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Senate Nerve Gas Scare A False Alarm

A false alarm from a security sensor indicating a nerve agent in a Capitol Hill office building prompted officials to quarantine about 200 people, including at least nine senators, in a parking garage.

The all-clear came shortly after 9:45 p.m. EST Wednesday, three hours after an air-monitoring sensor indicated a suspicious substance in the attic of the Russell Senate Office Building.

"Everybody is safe," said Senate Majority Leader Bill Frist. "This was a false alarm." He said the alert was prompted by a single sensor and that no suspicious chemicals were found.

"I'm sure ... there will be a lot of questions about whether we had to be quarantined, and the answer to that is yes," said Frist, who is a physician.

The tests did come up negative, reports CBS News correspondent Joie Chen. There's no sign that nerve agents or any other dangerous substance was deliberately released. But the initial reports were so disturbing, that even senators were ordered to get out.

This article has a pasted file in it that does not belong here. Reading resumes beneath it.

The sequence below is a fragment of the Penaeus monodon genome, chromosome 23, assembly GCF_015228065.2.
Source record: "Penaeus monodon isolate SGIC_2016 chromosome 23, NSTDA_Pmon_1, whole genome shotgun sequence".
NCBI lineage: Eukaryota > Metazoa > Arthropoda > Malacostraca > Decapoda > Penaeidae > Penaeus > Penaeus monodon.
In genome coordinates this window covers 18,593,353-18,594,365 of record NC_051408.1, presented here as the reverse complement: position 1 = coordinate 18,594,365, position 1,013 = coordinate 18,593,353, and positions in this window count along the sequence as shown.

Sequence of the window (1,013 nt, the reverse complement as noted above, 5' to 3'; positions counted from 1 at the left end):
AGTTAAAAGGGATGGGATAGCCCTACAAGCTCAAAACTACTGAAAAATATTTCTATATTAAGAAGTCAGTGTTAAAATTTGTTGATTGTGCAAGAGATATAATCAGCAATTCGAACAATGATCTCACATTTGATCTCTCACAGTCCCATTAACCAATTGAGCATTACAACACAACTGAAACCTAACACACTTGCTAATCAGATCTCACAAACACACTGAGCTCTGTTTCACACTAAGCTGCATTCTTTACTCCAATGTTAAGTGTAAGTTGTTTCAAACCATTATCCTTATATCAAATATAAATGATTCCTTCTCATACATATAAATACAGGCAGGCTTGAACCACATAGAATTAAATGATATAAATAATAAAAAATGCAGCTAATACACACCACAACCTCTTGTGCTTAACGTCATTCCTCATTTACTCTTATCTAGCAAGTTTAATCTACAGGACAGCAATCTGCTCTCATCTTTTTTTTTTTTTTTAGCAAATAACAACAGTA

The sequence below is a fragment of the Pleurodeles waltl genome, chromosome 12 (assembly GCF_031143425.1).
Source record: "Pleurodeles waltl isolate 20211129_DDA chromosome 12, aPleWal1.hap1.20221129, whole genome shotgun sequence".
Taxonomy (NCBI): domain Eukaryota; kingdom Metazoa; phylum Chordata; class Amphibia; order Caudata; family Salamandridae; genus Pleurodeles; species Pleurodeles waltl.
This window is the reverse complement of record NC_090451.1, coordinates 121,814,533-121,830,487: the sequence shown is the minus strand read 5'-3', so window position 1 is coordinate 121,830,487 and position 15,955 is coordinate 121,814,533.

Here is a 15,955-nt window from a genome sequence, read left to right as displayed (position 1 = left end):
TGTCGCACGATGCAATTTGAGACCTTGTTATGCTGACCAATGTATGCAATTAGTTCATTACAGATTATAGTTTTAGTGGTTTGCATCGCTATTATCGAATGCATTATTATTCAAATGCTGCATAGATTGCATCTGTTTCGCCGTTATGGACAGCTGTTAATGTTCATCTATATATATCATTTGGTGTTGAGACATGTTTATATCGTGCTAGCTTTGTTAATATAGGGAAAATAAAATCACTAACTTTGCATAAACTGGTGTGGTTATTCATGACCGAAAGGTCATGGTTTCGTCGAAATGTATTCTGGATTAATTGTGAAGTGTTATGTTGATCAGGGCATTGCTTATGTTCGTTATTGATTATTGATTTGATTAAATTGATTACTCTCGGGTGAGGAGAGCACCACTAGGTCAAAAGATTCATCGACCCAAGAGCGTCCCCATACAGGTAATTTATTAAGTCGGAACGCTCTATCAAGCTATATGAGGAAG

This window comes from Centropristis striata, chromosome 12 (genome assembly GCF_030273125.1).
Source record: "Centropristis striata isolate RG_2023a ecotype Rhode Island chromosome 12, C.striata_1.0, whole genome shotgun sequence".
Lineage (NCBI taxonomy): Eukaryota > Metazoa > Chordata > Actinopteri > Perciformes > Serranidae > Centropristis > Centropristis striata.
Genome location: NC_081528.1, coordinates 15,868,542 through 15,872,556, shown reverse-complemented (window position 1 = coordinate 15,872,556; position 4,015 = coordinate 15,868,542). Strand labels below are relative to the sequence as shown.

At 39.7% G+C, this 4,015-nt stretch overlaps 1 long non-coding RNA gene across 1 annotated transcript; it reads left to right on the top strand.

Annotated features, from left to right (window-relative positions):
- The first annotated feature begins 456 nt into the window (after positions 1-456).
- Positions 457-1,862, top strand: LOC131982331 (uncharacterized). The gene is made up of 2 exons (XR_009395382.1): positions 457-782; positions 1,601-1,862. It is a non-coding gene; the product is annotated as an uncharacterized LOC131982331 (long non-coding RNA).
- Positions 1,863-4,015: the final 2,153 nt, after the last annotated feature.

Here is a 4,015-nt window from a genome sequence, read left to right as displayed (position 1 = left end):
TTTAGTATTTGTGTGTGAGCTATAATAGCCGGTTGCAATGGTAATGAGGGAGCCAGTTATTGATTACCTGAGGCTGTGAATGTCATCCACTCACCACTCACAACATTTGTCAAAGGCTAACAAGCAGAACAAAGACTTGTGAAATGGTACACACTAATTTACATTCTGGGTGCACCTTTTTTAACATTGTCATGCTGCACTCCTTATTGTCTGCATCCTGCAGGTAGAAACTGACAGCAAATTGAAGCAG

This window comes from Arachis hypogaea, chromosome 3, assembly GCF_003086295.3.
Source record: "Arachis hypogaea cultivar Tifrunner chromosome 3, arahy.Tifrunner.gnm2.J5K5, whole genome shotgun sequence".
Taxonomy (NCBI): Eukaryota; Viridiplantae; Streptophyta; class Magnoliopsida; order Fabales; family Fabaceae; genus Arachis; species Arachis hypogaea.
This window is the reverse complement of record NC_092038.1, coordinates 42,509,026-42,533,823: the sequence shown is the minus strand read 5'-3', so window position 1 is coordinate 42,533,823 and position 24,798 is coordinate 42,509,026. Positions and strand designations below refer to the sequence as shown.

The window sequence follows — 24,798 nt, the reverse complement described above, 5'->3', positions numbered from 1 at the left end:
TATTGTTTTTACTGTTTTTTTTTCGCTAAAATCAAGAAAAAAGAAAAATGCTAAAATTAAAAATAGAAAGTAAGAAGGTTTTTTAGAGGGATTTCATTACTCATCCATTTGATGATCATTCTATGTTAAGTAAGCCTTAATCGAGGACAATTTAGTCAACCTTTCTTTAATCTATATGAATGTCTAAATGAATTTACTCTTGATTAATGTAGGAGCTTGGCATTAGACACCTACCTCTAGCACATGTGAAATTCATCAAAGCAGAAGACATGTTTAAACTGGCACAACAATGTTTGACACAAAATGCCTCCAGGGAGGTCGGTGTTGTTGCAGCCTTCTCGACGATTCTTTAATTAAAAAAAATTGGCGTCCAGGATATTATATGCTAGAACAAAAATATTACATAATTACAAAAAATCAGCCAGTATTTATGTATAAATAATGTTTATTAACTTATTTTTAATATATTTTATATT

"One of the alarm systems that tests air quality went off with a positive reading, and then it went off again with a positive reading, so I guess they thought it was serious enough that they had to take very aggressive action," said Sen. Judd Gregg, R-N.H., one the senators evacuated from the building.

A spokesman for Sen. John Thune, R-S.D., one of those evacuated to the garage, said people initially tried to leave the area but that police directed them into the underground parking garage across the street.

"We had this warning system work," said Sen. Jeff Sessions, R-Ala., one of those in the garage. "People in the building followed the directions promptly. There was no panic, no running, no upset or anything like that."

Police did not immediately know what triggered the alarm but said it could have been something as innocuous as a cleaning substance.

In February 2004, the deadly poison ricin was found in Frist's office, and while dozens of Capitol employees were quarantined briefly and decontaminated, none of them got sick.

In October 2001, a month after the terrorist attacks, an anthrax-laced letter shut down Congress briefly and closed the Hart Senate Office Building for months of cleaning.

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